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Balanced Fitness for the Active Tennis Player

August 3, 2016 01:48 PM

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By Stephen Schmidt, BEXSc, ACE, NASM, AMFPT, Personal Trainer at Porter Athletic Club

 

When athletes train for their tennis season, key elements are often overlooked. Many inexperienced coaches and trainers often over-utilize the traditional wind-sprints, cone drills, and hitting drills. Initially, everyone is looking for the ultimate end result without putting in the necessary work. 

The sport of tennis takes a tremendous toll on the body and many preventable injuries are incurred. For instance, a lot of youth choose to hit forehands and it is a rare occasion to see them hit backhands. This can cause significant imbalances in the body, mainly in the shoulder and hip areas. When we age, we see even more imbalances and we tend to over-compensate for the lack of mobility and speed.

So how do we go about starting a tennis specific exercise and training routine? First of all, it’s important to understand that the body is divided into three specific planes. The frontal, sagittal, and transverse are the specific planes of motion.

The frontal plane divides the body into front and back halves. However, despite the plane's name, the exercises you perform on the frontal plane consist of side-to-side —rather than front-and-back — motion. Movements of abduction and adduction occur on the frontal plane. Lateral lunges, hip abduction, military dumbbell presses, are resistance training exercises you can try on the frontal plane.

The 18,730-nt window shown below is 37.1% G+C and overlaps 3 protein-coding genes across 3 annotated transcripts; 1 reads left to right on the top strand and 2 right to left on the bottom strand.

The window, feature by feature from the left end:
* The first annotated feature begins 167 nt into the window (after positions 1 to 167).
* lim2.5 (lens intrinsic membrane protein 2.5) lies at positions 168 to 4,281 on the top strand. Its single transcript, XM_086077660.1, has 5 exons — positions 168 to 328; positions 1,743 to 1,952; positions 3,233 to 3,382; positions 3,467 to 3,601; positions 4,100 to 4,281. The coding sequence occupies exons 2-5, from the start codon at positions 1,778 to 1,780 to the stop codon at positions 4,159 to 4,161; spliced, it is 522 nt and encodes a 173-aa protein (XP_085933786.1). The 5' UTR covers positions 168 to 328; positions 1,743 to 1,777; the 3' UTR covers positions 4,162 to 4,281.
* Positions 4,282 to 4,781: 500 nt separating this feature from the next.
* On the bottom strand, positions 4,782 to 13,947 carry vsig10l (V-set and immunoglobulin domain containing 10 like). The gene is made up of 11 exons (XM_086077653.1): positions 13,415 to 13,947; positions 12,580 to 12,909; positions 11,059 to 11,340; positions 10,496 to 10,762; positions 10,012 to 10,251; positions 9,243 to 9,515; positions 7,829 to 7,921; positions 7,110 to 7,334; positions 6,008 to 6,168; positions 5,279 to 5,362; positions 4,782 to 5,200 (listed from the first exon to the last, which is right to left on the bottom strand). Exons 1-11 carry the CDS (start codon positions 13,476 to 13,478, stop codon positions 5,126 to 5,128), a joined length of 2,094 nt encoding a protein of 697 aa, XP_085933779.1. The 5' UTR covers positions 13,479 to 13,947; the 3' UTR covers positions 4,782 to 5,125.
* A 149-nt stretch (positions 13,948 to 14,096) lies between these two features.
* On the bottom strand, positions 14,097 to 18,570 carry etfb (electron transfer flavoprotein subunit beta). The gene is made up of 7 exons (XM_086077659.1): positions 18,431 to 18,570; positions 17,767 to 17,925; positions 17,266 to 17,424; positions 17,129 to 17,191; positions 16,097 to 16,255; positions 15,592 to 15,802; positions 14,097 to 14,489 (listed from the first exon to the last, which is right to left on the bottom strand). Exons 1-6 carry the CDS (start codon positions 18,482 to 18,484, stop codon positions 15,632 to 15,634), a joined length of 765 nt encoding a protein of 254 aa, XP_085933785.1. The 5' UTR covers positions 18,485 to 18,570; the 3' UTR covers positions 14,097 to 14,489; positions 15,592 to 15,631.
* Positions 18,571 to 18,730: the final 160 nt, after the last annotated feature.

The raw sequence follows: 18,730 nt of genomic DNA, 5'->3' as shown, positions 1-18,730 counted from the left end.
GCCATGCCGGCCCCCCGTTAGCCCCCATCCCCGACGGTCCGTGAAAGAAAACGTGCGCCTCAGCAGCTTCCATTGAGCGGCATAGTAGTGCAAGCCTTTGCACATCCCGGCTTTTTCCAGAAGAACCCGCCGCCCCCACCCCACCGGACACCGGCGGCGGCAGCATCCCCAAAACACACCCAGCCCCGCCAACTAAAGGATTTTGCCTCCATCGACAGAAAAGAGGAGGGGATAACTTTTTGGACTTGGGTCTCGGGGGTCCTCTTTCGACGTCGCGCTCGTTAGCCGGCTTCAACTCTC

The sagittal plane divides your body into right and left halves. Exercises that involve flexion and extension and forward and backward movement happen on the sagittal plane. Squats, deadlifts, cycling, and bicep curls are examples of strength training exercises on the sagittal plane. Running, back pedaling, walking, or lunges are all exercises that you can try on the sagittal plane of motion.

The plane that divides your body into top and bottom halves in the transverse plane. When you do rotational movements, you are working on the transverse plane of motion. Exercises that involve twisting happen on this plane. The Russian twist, cable twist, rotating lunges, and horizontal wood chops all require you to work on the transverse plane of motion.

With the knowledge of the three planes of motion, you will have the necessary tools to put together a comprehensive and injury preventative exercise routine. 

 

Porter Center for Joint Replacement is a proud partner of USTA Colorado. To learn about knee and hip injury or to meet their specialists, visit online ColoradoJoint.org. To get more information or to speak with Steve directly, please call the Porter Athletic Club at (303) 778-5710.

 

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